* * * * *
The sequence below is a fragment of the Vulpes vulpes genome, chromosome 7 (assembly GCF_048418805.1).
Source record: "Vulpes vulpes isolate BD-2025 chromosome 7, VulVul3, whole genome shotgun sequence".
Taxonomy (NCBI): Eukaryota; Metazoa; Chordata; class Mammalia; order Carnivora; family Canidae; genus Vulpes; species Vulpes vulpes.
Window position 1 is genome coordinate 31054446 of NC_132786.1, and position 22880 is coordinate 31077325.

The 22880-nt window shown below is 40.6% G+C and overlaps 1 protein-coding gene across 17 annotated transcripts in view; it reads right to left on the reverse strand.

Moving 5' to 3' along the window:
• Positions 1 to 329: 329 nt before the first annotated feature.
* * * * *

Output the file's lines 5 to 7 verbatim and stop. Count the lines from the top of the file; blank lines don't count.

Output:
The 22880-nt window shown below is 40.6% G+C and overlaps 1 protein-coding gene across 17 annotated transcripts in view; it reads right to left on the reverse strand.

Moving 5' to 3' along the window:
• Positions 1 to 329: 329 nt before the first annotated feature.